Do not pay attention to any of those stupid ads that talk about “toning up” your butt with special shoes with massive heels to promote “proper heel toe striking.” Those shoes are about as likely to improve your health as Gimli scoring a hot Elf bride (not likely).
We were designed before the invention of big clunky shoes…thus, we should be able to walk without big clunky shoes. If you are interested in going barefoot as a runner, get started by walking short distances first. Your feet will toughen up (though they probably won’t grow hair like Frodo and Sam), your joints and muscles around your feet and ankles will strengthen, and your knees will deal with less stress.
When going for a lazy stroll, focus on landing softly, which is much easier when you don’t have thick soled shoes to cushion your stride: land softly with your heel barely touching before rolling onto the middle (ball) of your foot, and then push off. You might need to take shorter strides than you’re used to if you were a big heel striker with a long stride.
If you’re aiming to walk quickly and up the intensity, shorten your stride and aim to land in the middle of your foot while pumping your arms. This is more easily done when walking uphill (which is also a great way to burn extra calories).
From Rauros Falls to Mount Doom: Walking tips and tricks
Focus on posture! Head up! Shoulders back! Walk with a confident stroll – practice this one in the morning if you’re not used to walking like this. It’s also a great way to appear instantly more confident; us nerds and hobbits need all the confidence we can get! Look around at your surroundings with a head up, arms swinging in rhythm.
Walk uphill to burn more fat. If you are walking on a treadmill, set it to an incline to increase the intensity and thus increase the amount of fat burned. Just don’t be that person who sets the incline way up, then holds onto both sides and leans their body back to be perpendicular with the incline. Keep good posture, lean forward into the incline, shorten your stride, and pump your legs.
Hiking is a great way to practice walking, enjoy the scenery, and play Lord of the Rings in the woods with plastic swords and capes. Not that you should do that (you totally should). Here’s a beginner’s guide to hiking!
When walking downhill, especially while barefoot (or wearing minimalist shoes), keep that stride short and be careful on how you are walking. Make sure your knee is bent when you land and absorb the impact rather than jamming the impact through your heel, knee, leg, hips, and lower back.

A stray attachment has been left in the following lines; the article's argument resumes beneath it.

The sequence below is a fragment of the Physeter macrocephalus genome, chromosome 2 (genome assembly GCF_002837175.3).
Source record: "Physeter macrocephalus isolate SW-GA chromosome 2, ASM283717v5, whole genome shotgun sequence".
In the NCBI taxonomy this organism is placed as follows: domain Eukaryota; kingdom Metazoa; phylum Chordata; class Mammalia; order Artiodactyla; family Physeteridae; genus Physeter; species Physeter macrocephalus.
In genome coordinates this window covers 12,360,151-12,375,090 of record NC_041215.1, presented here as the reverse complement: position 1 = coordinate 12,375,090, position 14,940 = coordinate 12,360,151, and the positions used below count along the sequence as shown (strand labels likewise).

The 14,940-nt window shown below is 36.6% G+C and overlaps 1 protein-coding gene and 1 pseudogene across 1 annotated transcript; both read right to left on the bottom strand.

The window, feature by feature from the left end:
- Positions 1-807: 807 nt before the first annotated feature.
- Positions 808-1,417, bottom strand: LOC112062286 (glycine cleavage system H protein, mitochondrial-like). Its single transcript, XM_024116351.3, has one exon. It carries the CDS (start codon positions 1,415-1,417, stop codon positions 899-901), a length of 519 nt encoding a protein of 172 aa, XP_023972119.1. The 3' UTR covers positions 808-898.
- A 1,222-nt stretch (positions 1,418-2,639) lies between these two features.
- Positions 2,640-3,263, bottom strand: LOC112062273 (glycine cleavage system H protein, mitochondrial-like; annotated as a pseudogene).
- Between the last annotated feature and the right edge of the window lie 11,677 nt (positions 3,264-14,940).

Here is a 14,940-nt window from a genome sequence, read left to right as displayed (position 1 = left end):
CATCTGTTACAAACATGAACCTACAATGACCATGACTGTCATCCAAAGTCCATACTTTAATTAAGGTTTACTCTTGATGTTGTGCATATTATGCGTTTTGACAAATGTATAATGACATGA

Get yourself a sturdy walking stick, if only so you can use it to battle imaginary ogres, goblins, cavetrolls, etc. It can also make you feel far more adventurous than if you’re just walking, and help you get up hills and land softly when going back down.
There and back again…
After destroying the One Ring, it’s a long journey back home.
However, like Frodo and Sam, it starts with the first step.
I’ve created an google doc that you can copy for yourself to track your distances to follow Frodo and Sam on your journey to destroy the One Ring. (thanks to Barefoot Dawsy of Beginning Barefoot for actually making the doc look pretty and functional!)
Here’s how to do it:
- Open the document, and then click on “file,” “save,” and then you can edit your own copy of the document.
- Track your distances with a pedometer, FitBit, your iPhone or Android phone (the consensus for favorite App is Run Keeper), or “map my run.”
- Input your distances and work towards completing each section of the journey over months. As you input your distances, it will automatically let you know when you reach each destination so you can get you started on the next one. 5 miles a day on average will have you destroying the Ring within one year.
- We’re gonna try to walk to Mordor as a group too, so we’ve set up an identical spreadsheet where everybody can pick a slot (starting in Row 18), add up their distances over time, and it’ll tell us how quickly we visit each location. Eventually we’ll cover the whole distance as The Fellowship of the Nerds. I call Gandalf!
Now let’s get started.